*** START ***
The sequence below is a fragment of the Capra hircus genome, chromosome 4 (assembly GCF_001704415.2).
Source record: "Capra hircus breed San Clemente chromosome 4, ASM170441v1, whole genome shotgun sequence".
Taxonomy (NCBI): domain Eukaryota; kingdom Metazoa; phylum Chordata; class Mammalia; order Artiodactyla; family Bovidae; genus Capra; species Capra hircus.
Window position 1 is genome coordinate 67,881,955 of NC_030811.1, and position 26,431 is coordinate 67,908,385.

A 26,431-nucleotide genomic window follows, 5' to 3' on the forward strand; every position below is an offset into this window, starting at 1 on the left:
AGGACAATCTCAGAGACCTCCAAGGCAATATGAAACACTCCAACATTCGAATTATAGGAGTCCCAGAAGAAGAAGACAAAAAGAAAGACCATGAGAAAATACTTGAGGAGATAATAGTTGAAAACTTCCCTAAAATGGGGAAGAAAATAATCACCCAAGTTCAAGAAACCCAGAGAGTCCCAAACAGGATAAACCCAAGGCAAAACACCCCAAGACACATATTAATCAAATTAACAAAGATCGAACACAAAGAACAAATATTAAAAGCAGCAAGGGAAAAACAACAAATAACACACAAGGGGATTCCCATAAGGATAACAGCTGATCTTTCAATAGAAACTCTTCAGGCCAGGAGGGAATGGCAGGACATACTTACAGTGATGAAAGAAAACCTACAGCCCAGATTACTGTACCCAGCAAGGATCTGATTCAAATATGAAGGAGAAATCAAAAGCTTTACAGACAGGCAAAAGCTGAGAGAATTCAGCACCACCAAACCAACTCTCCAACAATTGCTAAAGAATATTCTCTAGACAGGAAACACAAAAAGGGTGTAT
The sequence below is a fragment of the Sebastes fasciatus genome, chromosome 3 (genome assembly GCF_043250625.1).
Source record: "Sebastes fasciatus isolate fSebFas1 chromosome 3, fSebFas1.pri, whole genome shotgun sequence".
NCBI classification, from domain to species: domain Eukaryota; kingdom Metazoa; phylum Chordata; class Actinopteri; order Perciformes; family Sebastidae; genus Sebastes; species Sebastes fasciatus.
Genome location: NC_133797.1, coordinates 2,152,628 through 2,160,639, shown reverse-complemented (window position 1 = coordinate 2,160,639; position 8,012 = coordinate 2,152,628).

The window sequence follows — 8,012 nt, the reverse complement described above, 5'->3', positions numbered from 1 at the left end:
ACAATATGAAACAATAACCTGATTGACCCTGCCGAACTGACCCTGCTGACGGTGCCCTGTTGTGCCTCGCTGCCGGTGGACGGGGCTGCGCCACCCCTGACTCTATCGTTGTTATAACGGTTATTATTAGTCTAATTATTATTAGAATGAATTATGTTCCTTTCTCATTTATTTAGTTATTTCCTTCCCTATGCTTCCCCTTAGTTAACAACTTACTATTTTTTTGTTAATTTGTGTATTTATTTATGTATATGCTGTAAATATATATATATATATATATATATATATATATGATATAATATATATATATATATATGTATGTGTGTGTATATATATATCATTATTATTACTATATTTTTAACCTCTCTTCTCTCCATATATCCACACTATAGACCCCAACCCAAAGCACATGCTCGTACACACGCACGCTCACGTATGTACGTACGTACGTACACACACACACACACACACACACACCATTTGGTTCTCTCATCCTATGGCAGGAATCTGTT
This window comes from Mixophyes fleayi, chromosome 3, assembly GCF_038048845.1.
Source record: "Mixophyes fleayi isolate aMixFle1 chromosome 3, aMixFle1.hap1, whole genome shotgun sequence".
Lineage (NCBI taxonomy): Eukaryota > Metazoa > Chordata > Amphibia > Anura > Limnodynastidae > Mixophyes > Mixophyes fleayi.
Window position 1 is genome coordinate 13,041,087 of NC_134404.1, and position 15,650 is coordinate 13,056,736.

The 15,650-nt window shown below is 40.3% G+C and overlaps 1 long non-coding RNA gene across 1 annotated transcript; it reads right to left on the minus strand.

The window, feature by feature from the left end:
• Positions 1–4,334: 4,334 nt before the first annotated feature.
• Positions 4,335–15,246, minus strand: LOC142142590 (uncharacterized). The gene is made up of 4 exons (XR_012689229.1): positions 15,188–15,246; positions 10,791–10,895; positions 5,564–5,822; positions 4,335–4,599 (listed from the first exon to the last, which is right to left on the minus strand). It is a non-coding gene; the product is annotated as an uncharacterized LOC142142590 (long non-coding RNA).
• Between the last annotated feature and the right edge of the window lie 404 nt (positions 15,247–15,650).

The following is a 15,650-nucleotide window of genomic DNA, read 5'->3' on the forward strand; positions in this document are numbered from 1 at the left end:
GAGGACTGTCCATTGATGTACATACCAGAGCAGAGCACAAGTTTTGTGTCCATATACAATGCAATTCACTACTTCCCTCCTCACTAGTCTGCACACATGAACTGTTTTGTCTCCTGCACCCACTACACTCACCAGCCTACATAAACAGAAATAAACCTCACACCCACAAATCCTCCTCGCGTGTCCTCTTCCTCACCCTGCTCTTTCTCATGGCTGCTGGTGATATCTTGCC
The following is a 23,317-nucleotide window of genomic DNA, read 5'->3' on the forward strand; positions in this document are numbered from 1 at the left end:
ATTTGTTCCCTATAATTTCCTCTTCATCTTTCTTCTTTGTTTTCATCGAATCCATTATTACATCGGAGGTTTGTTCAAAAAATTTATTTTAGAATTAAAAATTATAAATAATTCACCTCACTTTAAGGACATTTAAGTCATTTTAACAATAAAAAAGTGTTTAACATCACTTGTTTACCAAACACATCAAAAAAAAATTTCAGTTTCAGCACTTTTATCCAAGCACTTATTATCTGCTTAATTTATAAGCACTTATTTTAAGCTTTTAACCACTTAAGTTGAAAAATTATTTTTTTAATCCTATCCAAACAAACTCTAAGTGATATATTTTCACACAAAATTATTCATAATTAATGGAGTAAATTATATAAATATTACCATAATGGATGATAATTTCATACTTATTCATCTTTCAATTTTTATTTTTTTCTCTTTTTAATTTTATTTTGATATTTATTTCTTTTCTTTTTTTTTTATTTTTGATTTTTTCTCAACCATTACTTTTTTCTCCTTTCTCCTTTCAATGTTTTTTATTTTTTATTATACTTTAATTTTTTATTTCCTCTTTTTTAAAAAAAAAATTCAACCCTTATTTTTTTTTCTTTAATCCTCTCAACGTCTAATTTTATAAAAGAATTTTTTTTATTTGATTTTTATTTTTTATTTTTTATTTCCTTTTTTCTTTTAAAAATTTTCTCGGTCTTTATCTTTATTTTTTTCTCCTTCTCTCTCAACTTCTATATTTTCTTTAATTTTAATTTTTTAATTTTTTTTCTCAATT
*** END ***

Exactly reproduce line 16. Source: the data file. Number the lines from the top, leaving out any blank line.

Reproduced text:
Window position 1 is genome coordinate 13,041,087 of NC_134404.1, and position 15,650 is coordinate 13,056,736.